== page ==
The game is broken down into six zones. Each zone is made up of five stages with the fifth stage culminating in a boss battle. In addition to the standard dual-stick controls, you’ve got access to a powerful secondary weapon that must be used in short controlled bursts as it overheats quickly, but luckily its cooldown is pretty quick; it only takes a few seconds to charge up again. However, switching to your secondary weapon takes up about a portion of a second of your valuable time and when the screen is teeming with robots and bullets that want you dead, that time can be the difference between getting hit or getting by. At times it’s not the enemies that prove to be the problem but the environments that you’re dropped into. Walls that materialise out of thin air, floors that re-configure themselves under your feet and spinning lasers that take up a chunk of the screen, along with the plethora of rogue robots that are out to blast, bash and brutalise you, all come together to make for a downright dastardly experience – especially in the later zones. Though the game is accessible, the later levels still proved a challenge to yours truly.

There are a litany of power-ups that enemies occasionally drop, from the tried-and-true “weapon overdrive” which temporarily boosts your damage output, to a “speed” pick-up that temporarily boosts your mobility, to a “freeze-time” pick-up that stops enemies in their tracks and gives you an opportunity to mop up the remaining hostiles with a moment of downtime. As you chew through the enemies, they also drop white energy orbs that level up your primary weapon. When you get knocked down, your weapon level gets reset, which gives you all the more reason to avoid those pesky bullets.

PlayStation 4 Indie game review

Complementing the excellent campaign are two different modes; Infinity Drive and Daily Drive. Infinity Drive is a survival mode where you take on increasingly difficult waves of enemies, whilst Daily Drive is a randomly generated level that is changed daily, though you only have one chance per day to nail it. Both modes are lovely additions that help round out an already superb game. The icing on the cake however, is the game’s co-op mode which can be played with up to three friends. It can get pretty damn hectic for sure, but it’s a lot of fun and well worth a look if you have some friends and a few spare controllers lying around. There are nine unlockable characters to choose from and each character has a very different loadout that encourages different strategies; this gives the game meaningful replay value. The game also looks fantastic, runs superbly on PS4 and sounds great too with electro-techno flavoured beats supplementing the fast-paced arcade action.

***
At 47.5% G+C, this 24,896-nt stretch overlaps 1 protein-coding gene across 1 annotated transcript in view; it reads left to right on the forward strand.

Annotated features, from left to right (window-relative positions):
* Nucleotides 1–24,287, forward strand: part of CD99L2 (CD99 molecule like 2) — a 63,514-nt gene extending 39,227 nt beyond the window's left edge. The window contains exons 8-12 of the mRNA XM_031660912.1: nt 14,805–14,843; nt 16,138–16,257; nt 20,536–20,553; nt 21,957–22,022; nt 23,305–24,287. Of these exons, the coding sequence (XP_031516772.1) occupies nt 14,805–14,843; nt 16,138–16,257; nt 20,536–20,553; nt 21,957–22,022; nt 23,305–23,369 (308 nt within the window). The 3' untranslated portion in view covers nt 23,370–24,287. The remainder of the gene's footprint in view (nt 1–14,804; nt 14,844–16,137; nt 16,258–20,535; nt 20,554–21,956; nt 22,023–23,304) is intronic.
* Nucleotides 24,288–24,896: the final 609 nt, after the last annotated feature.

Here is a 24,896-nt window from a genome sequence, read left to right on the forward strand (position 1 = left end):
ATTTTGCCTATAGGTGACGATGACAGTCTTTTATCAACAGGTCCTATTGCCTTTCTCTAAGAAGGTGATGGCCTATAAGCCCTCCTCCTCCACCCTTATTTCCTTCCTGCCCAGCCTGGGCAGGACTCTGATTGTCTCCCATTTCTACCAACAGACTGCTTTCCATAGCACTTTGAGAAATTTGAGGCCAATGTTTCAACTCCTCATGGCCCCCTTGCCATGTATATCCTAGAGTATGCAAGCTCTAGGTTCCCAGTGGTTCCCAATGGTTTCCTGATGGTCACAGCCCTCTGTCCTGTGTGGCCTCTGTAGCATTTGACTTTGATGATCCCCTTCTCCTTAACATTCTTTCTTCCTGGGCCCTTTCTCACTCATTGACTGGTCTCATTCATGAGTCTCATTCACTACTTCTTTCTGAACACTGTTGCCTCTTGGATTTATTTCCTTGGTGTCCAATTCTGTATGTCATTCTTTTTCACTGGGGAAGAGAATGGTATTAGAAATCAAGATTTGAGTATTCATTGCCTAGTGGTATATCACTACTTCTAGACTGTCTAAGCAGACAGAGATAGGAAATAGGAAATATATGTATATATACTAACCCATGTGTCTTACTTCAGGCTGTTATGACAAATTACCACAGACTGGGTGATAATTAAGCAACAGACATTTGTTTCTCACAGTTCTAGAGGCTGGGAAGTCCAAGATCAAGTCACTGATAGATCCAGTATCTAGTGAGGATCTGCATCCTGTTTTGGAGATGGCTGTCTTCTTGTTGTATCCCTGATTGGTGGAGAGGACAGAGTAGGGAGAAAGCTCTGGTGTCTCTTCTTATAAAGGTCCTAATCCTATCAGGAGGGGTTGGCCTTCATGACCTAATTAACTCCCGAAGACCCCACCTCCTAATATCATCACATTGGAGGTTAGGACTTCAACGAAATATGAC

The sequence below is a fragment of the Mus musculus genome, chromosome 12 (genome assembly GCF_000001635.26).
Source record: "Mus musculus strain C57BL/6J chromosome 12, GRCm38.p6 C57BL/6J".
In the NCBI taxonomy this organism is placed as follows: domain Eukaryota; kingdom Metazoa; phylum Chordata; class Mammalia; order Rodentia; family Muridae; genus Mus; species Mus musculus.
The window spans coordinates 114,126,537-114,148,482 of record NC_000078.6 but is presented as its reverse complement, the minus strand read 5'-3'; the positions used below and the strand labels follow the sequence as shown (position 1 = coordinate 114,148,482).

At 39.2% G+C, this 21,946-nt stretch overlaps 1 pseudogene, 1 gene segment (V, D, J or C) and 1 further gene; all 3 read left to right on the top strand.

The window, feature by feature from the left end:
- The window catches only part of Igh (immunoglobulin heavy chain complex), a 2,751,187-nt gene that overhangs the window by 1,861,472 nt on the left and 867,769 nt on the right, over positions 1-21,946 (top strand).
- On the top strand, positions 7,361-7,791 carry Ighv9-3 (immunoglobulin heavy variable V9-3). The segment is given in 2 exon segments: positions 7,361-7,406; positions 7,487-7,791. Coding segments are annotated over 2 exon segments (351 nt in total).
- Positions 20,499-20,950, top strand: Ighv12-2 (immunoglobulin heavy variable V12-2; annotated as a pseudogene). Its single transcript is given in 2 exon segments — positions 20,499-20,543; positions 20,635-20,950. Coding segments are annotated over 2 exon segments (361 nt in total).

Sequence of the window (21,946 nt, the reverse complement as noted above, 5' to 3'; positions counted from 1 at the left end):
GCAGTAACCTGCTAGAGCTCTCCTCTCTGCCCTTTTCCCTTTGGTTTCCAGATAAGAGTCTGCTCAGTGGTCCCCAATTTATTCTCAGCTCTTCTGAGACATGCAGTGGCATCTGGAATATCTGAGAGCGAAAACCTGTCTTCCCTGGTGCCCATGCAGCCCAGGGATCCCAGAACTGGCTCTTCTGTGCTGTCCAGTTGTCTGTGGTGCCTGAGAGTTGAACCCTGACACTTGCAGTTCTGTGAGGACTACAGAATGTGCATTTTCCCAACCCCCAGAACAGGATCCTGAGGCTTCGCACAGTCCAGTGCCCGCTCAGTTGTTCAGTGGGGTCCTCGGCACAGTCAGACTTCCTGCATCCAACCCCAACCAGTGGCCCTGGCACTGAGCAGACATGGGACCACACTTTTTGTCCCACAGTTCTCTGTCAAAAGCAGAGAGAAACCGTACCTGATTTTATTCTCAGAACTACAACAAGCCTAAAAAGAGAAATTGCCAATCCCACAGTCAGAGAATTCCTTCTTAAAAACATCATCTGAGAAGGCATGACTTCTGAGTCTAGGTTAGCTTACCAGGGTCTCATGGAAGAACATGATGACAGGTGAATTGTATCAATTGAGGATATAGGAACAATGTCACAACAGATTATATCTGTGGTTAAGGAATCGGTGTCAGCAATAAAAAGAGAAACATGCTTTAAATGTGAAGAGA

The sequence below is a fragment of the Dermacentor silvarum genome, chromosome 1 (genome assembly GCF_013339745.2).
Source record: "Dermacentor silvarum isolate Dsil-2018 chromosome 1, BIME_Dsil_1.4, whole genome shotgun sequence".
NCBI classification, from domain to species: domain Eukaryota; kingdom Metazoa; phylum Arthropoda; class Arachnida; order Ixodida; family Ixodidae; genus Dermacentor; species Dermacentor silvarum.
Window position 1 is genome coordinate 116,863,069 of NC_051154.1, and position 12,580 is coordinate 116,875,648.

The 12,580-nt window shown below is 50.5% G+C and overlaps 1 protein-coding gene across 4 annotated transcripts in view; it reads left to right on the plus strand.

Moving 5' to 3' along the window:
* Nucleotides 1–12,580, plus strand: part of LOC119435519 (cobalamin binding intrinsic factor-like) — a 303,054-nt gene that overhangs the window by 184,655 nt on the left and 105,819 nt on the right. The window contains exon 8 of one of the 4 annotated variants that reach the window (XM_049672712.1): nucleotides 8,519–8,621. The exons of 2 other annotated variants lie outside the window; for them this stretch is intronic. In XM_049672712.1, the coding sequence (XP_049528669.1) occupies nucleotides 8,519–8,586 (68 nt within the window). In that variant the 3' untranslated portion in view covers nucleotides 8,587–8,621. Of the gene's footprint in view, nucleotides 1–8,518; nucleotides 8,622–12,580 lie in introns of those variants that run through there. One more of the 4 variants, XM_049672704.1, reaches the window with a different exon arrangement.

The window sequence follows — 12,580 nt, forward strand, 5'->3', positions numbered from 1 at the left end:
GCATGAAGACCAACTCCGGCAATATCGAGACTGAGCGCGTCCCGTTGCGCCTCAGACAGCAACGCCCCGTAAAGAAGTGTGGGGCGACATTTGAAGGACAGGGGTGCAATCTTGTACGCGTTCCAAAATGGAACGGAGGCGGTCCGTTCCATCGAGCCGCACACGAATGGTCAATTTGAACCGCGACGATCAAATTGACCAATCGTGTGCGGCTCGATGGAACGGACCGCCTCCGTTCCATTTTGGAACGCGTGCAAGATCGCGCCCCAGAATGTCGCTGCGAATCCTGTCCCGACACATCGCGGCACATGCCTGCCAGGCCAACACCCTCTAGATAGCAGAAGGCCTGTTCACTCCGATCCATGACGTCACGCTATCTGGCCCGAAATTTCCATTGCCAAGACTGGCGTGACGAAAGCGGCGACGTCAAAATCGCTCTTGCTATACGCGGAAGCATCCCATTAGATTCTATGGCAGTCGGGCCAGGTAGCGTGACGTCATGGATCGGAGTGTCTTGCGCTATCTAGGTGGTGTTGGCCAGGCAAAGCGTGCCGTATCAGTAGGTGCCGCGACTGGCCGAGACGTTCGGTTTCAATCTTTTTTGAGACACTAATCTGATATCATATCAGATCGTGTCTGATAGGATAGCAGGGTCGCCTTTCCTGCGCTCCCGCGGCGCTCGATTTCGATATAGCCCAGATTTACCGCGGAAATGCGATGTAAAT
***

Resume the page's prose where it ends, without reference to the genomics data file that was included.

Related reading: An interview with the developer behind Assault Android Cactus from 2013.

With a core gameplay loop that is this utterly intoxicating, it’s hard not to love AAC. It’s an addictive and elegant score-chaser that has the power to bring newcomers into the shmup genre, as well as the legs and tail to truly satisfy shmup veterans.

All that’s left to say is this… Just. One. More. Go.

– Dylan C.

This is the bio under which all legacy articles are published (as in the 12,000-odd, before we moved to the new Website and platform). This is not a member of the DDNet Team. Please see the article's text for byline attribution.